Arthur Wightman passed away this past January, at age 90. He was one of the great mathematical physicists of the past century.
Two of Arthur’s most renowned students, Arthur Jaffe and Barry Simon, wrote an affectionate obituary. I thought I would add some reminiscences of my own — Wightman was my undergraduate thesis advisor at Princeton.
I loved math in high school, and like many high school students before and since, I became convinced that Gödel’s incompleteness theorem is the coolest insight ever produced by the human mind. I resolved to devote my life to set theory and logic, and somehow I also became convinced that Princeton would be the best place in the world to study the subject. So there I went. I had a plan.
As a freshman, I talked my way into a graduate level course on Advanced Logic taught by Dana Scott. (I cleared the biggest obstacle by writing an essay to pass out of the freshman English requirement.) The course was wonderful, but by the end of it I was starting to accept what I had already sensed while in high school — I lack the talent to be a great mathematician.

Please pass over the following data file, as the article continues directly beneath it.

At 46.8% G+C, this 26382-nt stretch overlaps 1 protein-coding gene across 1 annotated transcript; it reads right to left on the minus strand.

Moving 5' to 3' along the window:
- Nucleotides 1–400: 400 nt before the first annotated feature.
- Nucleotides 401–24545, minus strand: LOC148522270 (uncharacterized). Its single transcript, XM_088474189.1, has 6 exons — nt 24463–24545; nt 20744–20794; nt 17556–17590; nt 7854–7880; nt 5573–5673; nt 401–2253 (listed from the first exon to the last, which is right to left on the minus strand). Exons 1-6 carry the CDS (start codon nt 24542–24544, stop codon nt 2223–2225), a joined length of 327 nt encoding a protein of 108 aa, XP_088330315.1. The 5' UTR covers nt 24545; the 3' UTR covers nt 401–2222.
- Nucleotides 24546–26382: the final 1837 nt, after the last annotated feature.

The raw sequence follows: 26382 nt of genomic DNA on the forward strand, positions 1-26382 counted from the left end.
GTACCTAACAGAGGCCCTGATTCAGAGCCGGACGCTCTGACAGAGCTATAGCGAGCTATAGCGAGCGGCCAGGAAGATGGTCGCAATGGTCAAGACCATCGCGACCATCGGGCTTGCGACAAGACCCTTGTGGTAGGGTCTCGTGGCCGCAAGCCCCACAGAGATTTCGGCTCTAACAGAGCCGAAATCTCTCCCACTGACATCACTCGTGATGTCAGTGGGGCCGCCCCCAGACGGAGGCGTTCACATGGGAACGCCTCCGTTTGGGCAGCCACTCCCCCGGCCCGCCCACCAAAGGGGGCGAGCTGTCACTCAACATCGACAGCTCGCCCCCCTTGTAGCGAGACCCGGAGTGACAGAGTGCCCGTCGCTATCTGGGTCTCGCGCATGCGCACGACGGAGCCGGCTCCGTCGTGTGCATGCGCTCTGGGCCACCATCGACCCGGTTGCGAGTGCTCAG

A door was closing, but meanwhile another was opening. I was also taking a course on Electricity and Magnetism, based on the extraordinary book by Ed Purcell, taught by the charismatic Val Fitch. Chapter 5 contains an unforgettable argument explaining how electrostatic forces combined with special relativity imply magnetic forces. Meanwhile, while learning advanced calculus from the lovely (but challenging) little book by Michael Spivak, I realized that the Maxwell field is actually a two-form! Physics can be almost as cool as logic, so I would be a physics major! I had a new plan.